The following is a video transcript.
These days it seems red flag laws are on everyone’s mind. What is a red flag law? How do red flag laws affect gun owners’ rights? And what is the current status of red flag laws in Georgia?
Extreme Risk Protection Orders
Extreme risk protection orders, also known as red flag laws, are a form of protective order that allow law enforcement officers to remove firearms from the possession of individuals who have been found by a judge to be a risk to themselves or others. These types of orders, very much like domestic violence protective orders, allow a judicial officer to take a complaint or report from a law enforcement officer, family member, or health professional ex parte, meaning outside the presence of the person who is the subject of the order.
This means the gun owner will not know about the proceeding and will not be able to present a defense. If the judge finds sufficient evidence to believe this individual A) is a threat or risk to himself, herself, or others; and B) possesses firearms, then the judge can order all firearms in the gun owner’s possession confiscated by law enforcement on a temporary basis. In most states with established red flag procedures, the immediate ex parte order and confiscation is followed by a hearing that will allow the target—now known as the respondent—to present evidence to overcome the initial decision that he or she is a threat. At this hearing, the temporary protective order can be extended for up to a full year.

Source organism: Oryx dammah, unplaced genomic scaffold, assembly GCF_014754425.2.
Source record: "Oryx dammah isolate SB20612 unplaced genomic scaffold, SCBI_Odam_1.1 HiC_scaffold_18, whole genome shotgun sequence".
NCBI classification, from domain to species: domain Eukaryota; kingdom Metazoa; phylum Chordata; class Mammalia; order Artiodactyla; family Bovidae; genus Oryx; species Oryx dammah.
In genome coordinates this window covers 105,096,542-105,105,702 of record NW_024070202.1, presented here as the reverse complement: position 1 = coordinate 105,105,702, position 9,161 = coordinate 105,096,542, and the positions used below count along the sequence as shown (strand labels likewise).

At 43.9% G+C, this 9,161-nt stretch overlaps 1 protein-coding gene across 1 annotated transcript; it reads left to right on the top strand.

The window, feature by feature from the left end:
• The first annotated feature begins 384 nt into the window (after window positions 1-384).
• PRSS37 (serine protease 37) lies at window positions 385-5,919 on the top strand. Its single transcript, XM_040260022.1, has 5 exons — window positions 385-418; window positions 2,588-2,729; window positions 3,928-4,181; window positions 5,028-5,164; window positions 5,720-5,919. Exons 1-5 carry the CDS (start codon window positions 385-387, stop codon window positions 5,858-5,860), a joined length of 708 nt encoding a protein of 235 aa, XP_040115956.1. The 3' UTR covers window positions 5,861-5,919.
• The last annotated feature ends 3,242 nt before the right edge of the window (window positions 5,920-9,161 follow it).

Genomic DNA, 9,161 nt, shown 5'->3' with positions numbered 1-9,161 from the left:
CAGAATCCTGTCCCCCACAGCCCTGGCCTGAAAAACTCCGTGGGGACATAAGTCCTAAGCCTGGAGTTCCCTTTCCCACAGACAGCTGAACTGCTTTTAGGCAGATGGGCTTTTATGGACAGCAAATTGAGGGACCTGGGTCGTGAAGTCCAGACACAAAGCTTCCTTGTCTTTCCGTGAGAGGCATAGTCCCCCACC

Other State Statutes
Currently, 17 States and the District of Columbia have extreme risk protection order processes established by statute. Georgia is not among those 17 States. There are no red flag statutes in Georgia; no mechanism for extreme risk protection orders.
Domestic Violence Protection Orders
Firearms can be confiscated as part of domestic violence protection orders, but obviously not everyone falls within the reach of a domestic violence protection order, as those must be brought by someone with whom a domestic relationship exists or has existed. Depending on the state, more individuals than just a domestic partner can bring an action for an extreme risk protection order.
Currently, there are no established laws allowing federal extreme risk protection orders. However, there have been various bills introduced recently in Congress—both in the House and in the Senate. In short: no extreme risk protection order laws exist in Georgia, but federal legislation is pending in several different versions and there is always a possibility the law can change.
For more information on red flag laws in Georgia or in any state, please call U.S. LawShield and ask to speak to an Independent Program Attorney.